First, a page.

In Wednesday’s ruling, U.S. District Judge John G. Heyburn II was not asked to decide whether Kentucky itself must issue marriage licenses to gay couples. But he said “there is no doubt that Windsor and this court’s analysis suggest a possible result to that question.”
Heyburn was asked by four same-sex couples — married in either Canada or U.S. states that allow such unions — to make Kentucky recognize their marriages.
“It is clear that Kentucky’s laws treat gay and lesbian persons differently in a way that demeans them,” Heyburn wrote.
Striking them down, he said, will “make real the promise of equal protection under the law. It will profoundly affect validly married same-sex couples’ experience of living in the commonwealth and elevate their marriage to an equal status in the eyes of state law.”
Since Judge Heyburn was appointed by Poppy Bush on the recommendation of a Senator at the time by the name of Mitch McConnell, Turtle Boy's primary opponent, Matt Bevin, is blaming him for this JUDICIAL OVERREACH WITH LOTS OF EXCLAMATION POINTS.
“It is no surprise that Judge Heyburn was Mitch McConnell's general counsel, and McConnell recommended him for the federal bench. Kentucky deserves better,” Bevin said in a statement.
The Madison Project, a conservative group backing Bevin also sent out a press release headlined, “A McConnell crony forces gay marriage on Kentucky.”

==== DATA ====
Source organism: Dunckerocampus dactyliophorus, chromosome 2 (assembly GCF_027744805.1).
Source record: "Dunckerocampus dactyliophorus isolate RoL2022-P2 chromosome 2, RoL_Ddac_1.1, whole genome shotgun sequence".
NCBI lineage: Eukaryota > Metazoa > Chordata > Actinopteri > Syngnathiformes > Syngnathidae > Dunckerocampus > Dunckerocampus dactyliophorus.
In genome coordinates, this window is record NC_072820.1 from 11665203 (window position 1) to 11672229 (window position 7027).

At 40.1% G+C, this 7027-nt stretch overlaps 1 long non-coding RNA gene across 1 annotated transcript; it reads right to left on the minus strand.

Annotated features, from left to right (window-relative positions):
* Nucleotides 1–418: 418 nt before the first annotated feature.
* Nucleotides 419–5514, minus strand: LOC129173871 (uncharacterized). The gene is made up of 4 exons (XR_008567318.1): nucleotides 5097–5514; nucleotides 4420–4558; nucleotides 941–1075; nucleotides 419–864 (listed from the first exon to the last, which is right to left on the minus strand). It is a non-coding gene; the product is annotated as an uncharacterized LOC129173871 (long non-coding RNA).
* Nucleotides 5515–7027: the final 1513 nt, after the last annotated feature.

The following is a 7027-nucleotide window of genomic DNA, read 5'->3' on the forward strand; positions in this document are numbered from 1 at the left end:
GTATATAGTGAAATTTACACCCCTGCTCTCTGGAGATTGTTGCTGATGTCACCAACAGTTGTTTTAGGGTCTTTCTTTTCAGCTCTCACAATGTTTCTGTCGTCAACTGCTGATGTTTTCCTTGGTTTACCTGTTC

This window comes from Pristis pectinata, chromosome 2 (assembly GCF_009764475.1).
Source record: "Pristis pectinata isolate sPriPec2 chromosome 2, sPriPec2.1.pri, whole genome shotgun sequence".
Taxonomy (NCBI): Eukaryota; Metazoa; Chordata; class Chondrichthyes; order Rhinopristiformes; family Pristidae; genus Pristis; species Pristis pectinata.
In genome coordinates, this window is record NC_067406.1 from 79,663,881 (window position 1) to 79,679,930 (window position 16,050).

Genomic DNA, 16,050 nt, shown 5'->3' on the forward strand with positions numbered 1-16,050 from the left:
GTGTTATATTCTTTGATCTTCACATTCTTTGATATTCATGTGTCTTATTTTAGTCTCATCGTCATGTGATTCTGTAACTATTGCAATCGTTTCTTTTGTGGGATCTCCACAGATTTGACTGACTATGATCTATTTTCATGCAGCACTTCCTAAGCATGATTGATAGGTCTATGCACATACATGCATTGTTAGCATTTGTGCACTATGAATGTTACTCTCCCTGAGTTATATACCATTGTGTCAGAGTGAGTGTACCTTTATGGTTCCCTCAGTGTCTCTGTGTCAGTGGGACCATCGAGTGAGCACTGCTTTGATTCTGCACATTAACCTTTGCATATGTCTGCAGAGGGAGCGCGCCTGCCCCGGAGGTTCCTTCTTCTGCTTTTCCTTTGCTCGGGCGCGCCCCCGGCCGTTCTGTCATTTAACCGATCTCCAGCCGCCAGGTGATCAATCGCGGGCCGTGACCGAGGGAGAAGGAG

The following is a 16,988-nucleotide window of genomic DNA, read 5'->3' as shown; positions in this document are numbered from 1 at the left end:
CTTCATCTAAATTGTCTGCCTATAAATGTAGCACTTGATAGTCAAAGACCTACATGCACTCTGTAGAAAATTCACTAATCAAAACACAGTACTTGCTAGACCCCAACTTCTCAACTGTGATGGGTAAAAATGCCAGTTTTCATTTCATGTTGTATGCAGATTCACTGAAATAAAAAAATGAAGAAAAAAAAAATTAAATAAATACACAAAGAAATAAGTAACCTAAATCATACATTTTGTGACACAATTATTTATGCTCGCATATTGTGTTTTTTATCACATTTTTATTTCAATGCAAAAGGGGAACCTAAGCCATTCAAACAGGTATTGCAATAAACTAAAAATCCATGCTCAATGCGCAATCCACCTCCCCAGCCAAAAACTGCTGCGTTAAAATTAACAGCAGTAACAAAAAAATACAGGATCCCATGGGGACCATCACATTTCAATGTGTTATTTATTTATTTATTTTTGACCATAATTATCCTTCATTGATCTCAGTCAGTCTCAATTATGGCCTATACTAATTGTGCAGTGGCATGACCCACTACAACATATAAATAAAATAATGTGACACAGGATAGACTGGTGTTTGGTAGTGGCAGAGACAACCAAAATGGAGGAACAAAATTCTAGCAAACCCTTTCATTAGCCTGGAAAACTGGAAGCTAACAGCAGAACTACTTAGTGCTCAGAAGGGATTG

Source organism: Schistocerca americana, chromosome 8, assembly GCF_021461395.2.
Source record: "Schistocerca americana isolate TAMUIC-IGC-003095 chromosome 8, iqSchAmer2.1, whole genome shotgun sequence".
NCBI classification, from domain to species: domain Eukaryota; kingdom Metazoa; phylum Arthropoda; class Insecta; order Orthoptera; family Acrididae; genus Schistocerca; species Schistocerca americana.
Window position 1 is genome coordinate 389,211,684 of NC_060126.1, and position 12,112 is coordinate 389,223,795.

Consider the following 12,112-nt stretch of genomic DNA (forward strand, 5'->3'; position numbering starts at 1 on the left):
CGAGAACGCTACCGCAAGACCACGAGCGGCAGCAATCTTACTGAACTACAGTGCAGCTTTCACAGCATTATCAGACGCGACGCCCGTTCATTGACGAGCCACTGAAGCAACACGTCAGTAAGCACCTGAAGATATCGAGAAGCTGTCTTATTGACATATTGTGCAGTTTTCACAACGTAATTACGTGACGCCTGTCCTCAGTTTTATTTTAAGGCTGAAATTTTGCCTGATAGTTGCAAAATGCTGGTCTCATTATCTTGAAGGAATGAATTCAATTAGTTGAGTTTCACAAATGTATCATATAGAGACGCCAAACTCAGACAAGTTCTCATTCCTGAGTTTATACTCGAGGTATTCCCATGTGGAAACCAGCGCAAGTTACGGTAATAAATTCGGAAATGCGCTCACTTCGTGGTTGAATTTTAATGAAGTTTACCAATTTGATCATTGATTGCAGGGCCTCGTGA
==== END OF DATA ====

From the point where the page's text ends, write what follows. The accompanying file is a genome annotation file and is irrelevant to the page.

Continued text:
McConnell trashed the ruling too.
On Wednesday, McConnell said in a statement that the courts should not stepped in and the 2004 state constitutional amendment barring same-sex marriage should stand.
“I am a traditionalist and support that position, but regardless of one’s personal view on the issue, we should be able to agree that only the people of Kentucky, through the legislative process, should have the authority to change the law, not the courts,” McConnell said in a statement.
Alison Grimes's camp released a very...careful...statement.
Democrat Alison Lundergan Grimes issued an oblique statement appearing to support gay marriage but saying the courts shouldn’t have stepped in.
“Alison has been married for seven years and has stated publicly that she wouldn’t want to deny other couples the opportunity to make that same commitment,” spokeswoman Charly Norton said in statement. “She’s also made clear that while the Supreme Court has ruled that state sovereignty applies, churches should not be forced to recognize anything inconsistent with their teachings,”
When asked to clarify, Norton said, the statement “means that that’s where she personally stands, but that state sovereignty should be respected.”
Take that as you will. It's Kentucky, folks. Grimes can't exactly come out and say "Hooray for same-sex marriage!" even if she is a Democrat in this state. Well, she could, but she won't.